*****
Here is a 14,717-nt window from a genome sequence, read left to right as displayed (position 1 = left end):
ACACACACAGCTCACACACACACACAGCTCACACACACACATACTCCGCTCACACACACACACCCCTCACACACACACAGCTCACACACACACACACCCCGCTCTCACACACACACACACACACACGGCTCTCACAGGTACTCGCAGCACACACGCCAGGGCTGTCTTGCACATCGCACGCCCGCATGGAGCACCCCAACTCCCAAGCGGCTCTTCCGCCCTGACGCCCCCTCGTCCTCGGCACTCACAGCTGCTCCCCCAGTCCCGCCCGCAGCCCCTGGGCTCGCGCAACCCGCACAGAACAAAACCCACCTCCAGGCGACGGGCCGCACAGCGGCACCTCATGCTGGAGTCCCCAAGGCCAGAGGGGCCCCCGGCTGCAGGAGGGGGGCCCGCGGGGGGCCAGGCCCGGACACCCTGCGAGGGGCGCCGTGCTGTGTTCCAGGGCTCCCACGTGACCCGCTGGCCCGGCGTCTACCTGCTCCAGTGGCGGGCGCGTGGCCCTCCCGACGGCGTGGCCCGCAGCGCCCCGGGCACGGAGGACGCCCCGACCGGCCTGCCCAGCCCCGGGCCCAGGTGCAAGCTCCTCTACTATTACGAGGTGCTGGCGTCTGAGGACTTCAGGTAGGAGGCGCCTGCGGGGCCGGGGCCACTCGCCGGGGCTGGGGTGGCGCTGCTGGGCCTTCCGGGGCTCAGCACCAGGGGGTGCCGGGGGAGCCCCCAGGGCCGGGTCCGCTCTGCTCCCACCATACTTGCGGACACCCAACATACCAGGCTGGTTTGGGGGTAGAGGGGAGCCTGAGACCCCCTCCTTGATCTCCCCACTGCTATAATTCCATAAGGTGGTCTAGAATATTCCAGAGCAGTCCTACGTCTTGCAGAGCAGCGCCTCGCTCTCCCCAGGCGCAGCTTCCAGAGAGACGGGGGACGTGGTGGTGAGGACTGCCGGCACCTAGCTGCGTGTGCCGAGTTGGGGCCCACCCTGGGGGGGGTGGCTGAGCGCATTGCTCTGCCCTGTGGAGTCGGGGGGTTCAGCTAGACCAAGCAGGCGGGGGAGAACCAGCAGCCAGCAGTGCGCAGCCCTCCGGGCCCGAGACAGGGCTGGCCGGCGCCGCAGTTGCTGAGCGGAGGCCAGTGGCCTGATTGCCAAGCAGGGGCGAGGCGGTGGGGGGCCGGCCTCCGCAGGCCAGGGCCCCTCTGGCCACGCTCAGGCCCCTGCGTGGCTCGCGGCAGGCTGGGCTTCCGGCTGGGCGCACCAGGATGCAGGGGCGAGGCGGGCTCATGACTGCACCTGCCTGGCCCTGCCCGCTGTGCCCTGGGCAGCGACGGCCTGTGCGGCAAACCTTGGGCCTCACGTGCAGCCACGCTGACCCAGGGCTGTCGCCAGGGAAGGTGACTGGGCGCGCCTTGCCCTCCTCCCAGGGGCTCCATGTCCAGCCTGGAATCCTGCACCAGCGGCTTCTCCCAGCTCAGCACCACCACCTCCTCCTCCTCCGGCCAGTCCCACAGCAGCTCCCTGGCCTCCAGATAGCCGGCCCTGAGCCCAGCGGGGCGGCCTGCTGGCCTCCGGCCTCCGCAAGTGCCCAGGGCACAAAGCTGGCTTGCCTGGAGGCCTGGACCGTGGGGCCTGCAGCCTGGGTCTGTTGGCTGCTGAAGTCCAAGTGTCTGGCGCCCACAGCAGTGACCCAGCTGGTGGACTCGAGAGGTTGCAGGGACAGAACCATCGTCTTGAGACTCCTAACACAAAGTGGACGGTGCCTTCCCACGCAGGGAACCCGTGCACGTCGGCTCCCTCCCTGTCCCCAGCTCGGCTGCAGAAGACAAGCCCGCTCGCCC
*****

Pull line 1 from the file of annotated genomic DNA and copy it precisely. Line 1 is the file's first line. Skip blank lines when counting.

Here is a 14,717-nt window from a genome sequence, read left to right as displayed (position 1 = left end):